Otherwise, creativity is called for. There are nurses on the sideline who are being ignored. They want to get in the game but may lack the acute care experience, so they are just trodded over. Creativity would come into play by putting them to work in a limited but skills build-able capacity in an acute care setting. This can be done, but it takes energy, smarts, and commitment. There are nurses who are willing to work on an ad-hoc basis in return for the chance to build skills and provide care. No one's asking, are they?

I don't disagree. That takes time and training, though, and if the hospital systems didn't have one or the ability to do the other before now, I don't think they will.

macawake, MSN

Has 12 years experience.

1 hour ago, SheepDawgRN said:

Most of my precious charges are oncology patients... I could not face my Creator if I tested positive and went to work and passed it on to them.  It is unethical at the bare minimum. It is one thing to be asymptomatic and not know I have it, but then they should be testing us on a regular basis and providing us with the proper PPE.  That didn't happen.  That is also why I left hospital work last week.  But we can't all leave... this is a disaster...and that mandate will make it worse. I feel that to knowingly have it and subject my patients to it is again unethical.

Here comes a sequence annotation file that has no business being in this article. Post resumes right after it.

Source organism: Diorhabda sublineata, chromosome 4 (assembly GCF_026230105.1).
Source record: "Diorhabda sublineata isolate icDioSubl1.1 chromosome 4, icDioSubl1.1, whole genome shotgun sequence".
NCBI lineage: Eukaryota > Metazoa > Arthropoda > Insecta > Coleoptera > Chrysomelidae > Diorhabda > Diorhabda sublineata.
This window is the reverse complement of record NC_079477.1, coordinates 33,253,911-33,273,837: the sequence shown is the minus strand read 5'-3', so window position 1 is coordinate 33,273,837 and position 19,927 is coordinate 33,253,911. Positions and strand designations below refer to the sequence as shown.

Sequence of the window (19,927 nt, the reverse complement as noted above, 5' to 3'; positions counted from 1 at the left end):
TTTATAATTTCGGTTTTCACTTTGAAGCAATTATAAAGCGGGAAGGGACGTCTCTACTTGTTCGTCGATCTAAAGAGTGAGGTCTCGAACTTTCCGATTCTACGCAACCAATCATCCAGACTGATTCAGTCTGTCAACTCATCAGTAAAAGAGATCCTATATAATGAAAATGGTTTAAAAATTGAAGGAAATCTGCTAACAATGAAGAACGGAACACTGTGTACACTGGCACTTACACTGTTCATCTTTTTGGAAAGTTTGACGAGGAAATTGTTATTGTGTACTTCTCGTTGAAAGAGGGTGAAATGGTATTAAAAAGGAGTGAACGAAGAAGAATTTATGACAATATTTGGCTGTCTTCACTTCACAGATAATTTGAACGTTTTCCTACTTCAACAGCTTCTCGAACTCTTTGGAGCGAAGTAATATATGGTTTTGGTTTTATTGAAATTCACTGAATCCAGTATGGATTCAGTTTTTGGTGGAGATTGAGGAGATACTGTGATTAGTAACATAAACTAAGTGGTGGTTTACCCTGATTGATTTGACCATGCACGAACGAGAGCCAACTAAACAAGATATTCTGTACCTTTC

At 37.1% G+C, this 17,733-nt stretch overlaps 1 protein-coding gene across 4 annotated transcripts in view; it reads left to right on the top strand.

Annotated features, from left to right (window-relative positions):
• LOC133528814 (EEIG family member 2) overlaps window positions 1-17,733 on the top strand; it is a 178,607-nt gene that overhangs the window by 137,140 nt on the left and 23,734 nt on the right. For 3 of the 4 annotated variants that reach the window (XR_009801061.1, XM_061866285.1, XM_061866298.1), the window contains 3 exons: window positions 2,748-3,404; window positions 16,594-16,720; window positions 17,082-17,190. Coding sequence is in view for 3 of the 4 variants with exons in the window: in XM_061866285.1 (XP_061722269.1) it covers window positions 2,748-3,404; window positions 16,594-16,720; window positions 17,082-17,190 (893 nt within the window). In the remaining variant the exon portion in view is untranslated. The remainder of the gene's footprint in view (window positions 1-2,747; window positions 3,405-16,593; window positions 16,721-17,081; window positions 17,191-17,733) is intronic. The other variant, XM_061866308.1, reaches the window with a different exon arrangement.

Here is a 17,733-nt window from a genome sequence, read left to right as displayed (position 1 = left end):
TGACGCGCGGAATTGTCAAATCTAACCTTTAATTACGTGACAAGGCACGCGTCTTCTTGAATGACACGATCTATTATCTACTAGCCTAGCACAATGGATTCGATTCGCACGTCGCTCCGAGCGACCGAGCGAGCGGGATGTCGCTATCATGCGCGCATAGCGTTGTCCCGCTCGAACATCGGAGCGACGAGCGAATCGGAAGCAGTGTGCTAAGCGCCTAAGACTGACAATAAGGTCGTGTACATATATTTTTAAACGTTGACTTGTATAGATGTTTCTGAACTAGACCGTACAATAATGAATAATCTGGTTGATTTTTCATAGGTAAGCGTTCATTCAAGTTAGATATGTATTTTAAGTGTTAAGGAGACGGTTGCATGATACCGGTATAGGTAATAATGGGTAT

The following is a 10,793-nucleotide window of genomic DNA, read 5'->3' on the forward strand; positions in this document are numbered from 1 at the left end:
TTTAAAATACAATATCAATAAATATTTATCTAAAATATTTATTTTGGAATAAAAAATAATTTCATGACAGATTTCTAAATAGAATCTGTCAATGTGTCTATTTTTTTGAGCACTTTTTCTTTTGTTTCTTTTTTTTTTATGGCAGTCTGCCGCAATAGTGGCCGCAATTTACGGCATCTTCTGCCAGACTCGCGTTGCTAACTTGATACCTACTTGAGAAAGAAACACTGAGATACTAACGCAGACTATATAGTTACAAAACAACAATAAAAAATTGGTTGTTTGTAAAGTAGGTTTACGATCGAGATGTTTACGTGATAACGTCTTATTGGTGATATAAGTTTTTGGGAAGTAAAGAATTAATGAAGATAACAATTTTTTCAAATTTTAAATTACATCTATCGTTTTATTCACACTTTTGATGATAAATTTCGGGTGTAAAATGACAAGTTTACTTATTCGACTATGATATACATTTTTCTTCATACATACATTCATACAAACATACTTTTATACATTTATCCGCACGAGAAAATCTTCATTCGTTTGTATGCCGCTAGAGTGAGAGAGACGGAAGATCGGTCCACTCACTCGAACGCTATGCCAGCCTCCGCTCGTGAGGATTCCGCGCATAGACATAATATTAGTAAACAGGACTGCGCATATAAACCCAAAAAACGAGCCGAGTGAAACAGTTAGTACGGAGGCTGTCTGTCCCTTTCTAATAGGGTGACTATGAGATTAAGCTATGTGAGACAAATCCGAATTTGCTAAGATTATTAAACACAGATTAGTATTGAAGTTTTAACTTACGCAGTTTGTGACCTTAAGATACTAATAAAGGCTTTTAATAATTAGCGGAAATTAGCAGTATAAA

I don’t think that is what they’re suggesting. The plan seems to be for Covid-19+ nurses to care for patients who are also Covid-19+, not that sick nurses care for immunocompromised patients who do not have Covid. 
 

 

Edited by macawake

CardiTeleRN, BSN

Specializes in Cardiac, Telemetry. Has 2 years experience.

My place of employment is also forcing us to work with fresh surgery patients while floating is back and forth to covid units. They are also forcing us to work even if we are covid positive but asymptomatic. 

I say nurses strike and let the ceos/cnos come gown up!

JVBT, ASN

Specializes in clinic nurse. Has 5 years experience.

6 hours ago, ruby_jane said:

I don't disagree. That takes time and training, though, and if the hospital systems didn't have one or the ability to do the other before now, I don't think they will.

Let RNs get in and work as an MA initially (or something) until they can more effectively integrate to the flow on the floor. Let them "assist" existing staff nurses. There are ways to do this that works for everyone.